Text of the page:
Unlike a physical prototype, a digital prototype is much more flexible and can be modified multiple times without a long wait time or the expense of more materials. Additionally, the design can be tested with the target market without incurring unnecessary costs. The process of prototyping and testing also creates learning opportunities when looking at scalability. Practical considerations that prove to be difficult when developing a prototype can be just as difficult on a larger scale and, by doing so digitally, these challenges can be navigated before a physical product exists.

This approach allows you to test and learn early before the release of a product. It can eliminate risk and focus on delivering true value, rather than features that contribute little to achieving the business goals. It also means the quality of the prototype is far higher and consistent as the quality of physical prototypes is dependent on the artisans.

Storage of materials is also a consideration, particularly for small businesses that don’t want to waste precious workspace on fabrics that may not be used. Digital fabric twins make it easy to use and create a digital catalogue of upholstery fabric. In the prototyping phase, these digital fabrics take up no storage space and give designers much more freedom to play with colours and textures in a virtual world. It also means that customers can experiment with different fabrics on the design before they order. By knowing exactly how much fabric is required, storage space can be planned and used much more efficiently with little to no waste.

Twinbru_Blog_0Complementary Solution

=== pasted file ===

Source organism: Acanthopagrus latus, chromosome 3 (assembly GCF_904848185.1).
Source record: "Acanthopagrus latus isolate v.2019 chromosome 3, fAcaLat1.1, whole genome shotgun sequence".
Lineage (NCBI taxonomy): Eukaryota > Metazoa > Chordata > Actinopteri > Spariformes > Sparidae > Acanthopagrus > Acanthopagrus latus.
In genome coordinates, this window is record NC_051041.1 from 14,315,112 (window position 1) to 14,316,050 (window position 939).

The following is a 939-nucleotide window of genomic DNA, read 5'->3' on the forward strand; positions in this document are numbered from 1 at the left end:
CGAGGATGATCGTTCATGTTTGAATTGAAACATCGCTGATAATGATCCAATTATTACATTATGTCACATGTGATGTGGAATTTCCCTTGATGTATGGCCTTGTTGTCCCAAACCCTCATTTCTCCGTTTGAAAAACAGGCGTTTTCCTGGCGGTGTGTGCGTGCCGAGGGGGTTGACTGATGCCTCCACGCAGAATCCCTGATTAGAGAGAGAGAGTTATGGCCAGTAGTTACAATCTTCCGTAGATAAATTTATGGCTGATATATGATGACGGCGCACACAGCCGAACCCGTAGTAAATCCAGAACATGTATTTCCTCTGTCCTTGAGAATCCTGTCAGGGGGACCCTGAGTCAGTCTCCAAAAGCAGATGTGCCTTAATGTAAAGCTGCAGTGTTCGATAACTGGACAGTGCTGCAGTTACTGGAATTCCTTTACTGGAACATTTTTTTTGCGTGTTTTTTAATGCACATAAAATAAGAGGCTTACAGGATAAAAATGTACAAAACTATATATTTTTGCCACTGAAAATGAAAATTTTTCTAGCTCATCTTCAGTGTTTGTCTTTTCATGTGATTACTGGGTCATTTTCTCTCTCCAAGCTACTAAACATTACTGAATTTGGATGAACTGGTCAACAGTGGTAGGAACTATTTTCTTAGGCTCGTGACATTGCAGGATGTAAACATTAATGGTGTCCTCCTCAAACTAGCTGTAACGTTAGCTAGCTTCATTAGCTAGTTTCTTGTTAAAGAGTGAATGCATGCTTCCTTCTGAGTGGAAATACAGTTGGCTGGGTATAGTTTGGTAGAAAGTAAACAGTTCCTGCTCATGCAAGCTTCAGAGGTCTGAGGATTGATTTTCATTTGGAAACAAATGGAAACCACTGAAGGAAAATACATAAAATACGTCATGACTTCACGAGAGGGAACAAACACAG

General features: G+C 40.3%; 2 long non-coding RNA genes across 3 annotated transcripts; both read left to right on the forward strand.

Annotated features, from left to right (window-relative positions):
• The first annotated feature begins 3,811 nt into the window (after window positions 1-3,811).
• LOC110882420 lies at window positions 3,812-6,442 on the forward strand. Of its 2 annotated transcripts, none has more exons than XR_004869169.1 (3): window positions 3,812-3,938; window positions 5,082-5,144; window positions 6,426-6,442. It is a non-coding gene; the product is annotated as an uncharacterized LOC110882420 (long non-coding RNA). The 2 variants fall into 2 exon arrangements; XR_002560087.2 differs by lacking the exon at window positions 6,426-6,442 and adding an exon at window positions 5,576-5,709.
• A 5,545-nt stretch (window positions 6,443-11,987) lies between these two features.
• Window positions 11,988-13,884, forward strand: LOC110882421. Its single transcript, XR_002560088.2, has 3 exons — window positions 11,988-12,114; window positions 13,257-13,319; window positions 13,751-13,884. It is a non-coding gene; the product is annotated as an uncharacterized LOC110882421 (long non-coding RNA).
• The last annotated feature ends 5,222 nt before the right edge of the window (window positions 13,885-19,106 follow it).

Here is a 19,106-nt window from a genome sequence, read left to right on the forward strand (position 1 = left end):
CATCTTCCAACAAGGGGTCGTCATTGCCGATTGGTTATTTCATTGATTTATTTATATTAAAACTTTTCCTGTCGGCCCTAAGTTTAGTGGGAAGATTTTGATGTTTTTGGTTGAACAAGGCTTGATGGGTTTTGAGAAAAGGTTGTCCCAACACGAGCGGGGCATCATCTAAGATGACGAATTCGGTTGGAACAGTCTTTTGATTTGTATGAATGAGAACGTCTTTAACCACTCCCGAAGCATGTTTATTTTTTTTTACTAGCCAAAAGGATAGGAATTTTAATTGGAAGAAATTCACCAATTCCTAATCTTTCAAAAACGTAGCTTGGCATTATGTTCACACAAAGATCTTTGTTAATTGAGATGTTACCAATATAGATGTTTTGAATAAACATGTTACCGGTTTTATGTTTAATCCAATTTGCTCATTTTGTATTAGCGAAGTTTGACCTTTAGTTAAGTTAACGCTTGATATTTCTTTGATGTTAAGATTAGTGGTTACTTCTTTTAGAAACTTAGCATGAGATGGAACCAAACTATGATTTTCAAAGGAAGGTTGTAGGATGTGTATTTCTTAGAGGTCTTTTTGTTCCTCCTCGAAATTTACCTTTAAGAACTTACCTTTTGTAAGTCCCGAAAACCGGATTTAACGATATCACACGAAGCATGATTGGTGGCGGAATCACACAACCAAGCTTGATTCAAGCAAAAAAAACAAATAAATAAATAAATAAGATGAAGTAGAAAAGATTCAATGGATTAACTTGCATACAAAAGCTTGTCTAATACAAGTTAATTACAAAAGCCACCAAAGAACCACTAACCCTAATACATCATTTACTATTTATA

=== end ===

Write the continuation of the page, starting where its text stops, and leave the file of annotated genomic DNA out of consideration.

Prototyping digitally saves money, and time and improves operational efficiency. It also boosts the accuracy of designs, meaning there’s greater creative freedom to test new concepts. While a physical prototype will still be required at some point and they don’t have to be eliminated entirely, digital prototyping presents an alternative solution that is complementary to the traditional methods. When you add in digital fabric twins, there are so many possibilities to play with design beyond an existing physical range.

Who doesn’t want to give their customers better choices? Who doesn’t want a greater competitive edge? Who doesn’t want a better allocation of resources to focus on product development and customer care rather than wasting hard-earned money on creating multiple physical prototype iterations?

The answers are clear and your business can benefit greatly from working with Twinbru’s digital solutions. Whether it’s 3D modelling your latest design or utilising our digital texture library to showcase market-ready physical fabrics for your collections, we can close the imagination gap for your furniture design.

Back to Blog

Related Articles

The benefits of digital prototyping for sustainable furniture manufacturing

In the world of furniture manufacturing, the pursuit of excellence is an ongoing journey. It...

Demystifying 3D fabric textures for interior design

From smart home automation to AI-generated mock-ups, there is a lot of exciting technology...

How 3D Fabric Textures Drive Sustainability

Digital fabric technology can have a wide-reaching effect on the industry’s environmental impact.